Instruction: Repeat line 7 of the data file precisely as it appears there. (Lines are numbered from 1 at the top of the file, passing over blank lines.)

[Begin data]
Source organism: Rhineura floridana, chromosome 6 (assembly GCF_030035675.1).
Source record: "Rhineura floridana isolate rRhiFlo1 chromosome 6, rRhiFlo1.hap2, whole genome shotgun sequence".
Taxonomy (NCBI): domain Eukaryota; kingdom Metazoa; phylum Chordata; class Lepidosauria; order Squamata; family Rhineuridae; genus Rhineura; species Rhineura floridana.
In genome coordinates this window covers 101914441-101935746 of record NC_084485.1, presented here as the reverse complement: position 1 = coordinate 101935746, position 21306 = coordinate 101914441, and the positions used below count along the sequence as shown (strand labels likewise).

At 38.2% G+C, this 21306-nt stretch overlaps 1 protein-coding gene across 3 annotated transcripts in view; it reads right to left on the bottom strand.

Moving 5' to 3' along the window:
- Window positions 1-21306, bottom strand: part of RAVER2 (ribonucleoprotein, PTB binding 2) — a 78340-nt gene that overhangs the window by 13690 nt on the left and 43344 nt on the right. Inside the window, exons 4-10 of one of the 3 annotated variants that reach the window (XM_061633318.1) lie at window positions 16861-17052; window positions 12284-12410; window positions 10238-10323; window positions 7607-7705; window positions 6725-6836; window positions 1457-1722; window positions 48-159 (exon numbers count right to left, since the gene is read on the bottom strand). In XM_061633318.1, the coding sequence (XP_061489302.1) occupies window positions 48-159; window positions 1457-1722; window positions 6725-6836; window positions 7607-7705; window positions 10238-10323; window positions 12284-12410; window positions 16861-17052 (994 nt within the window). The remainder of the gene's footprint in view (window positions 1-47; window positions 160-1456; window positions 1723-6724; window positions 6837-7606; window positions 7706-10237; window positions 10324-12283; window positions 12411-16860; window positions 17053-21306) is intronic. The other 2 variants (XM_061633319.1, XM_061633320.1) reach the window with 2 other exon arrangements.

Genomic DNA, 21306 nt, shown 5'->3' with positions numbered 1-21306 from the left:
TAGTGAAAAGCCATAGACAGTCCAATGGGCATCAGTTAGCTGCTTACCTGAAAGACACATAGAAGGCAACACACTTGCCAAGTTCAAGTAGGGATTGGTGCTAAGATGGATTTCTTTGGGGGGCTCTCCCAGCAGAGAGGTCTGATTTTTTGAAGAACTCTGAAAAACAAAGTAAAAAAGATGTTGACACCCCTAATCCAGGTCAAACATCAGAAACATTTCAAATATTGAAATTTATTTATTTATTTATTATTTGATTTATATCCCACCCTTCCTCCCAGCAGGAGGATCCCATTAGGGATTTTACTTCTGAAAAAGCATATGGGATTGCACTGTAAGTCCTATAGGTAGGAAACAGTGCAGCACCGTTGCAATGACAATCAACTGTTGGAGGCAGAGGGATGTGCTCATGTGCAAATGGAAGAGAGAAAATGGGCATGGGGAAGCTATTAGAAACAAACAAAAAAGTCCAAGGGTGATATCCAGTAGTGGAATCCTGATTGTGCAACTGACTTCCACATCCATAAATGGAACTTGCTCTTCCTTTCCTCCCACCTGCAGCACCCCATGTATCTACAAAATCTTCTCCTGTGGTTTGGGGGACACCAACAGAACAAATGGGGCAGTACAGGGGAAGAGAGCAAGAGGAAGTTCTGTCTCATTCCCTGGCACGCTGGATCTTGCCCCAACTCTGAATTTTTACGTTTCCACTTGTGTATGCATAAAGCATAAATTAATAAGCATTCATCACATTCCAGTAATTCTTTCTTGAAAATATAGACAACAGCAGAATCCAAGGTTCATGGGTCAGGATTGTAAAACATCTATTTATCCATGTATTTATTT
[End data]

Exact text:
- Window positions 1-21306, bottom strand: part of RAVER2 (ribonucleoprotein, PTB binding 2) — a 78340-nt gene that overhangs the window by 13690 nt on the left and 43344 nt on the right. Inside the window, exons 4-10 of one of the 3 annotated variants that reach the window (XM_061633318.1) lie at window positions 16861-17052; window positions 12284-12410; window positions 10238-10323; window positions 7607-7705; window positions 6725-6836; window positions 1457-1722; window positions 48-159 (exon numbers count right to left, since the gene is read on the bottom strand). In XM_061633318.1, the coding sequence (XP_061489302.1) occupies window positions 48-159; window positions 1457-1722; window positions 6725-6836; window positions 7607-7705; window positions 10238-10323; window positions 12284-12410; window positions 16861-17052 (994 nt within the window). The remainder of the gene's footprint in view (window positions 1-47; window positions 160-1456; window positions 1723-6724; window positions 6837-7606; window positions 7706-10237; window positions 10324-12283; window positions 12411-16860; window positions 17053-21306) is intronic. The other 2 variants (XM_061633319.1, XM_061633320.1) reach the window with 2 other exon arrangements.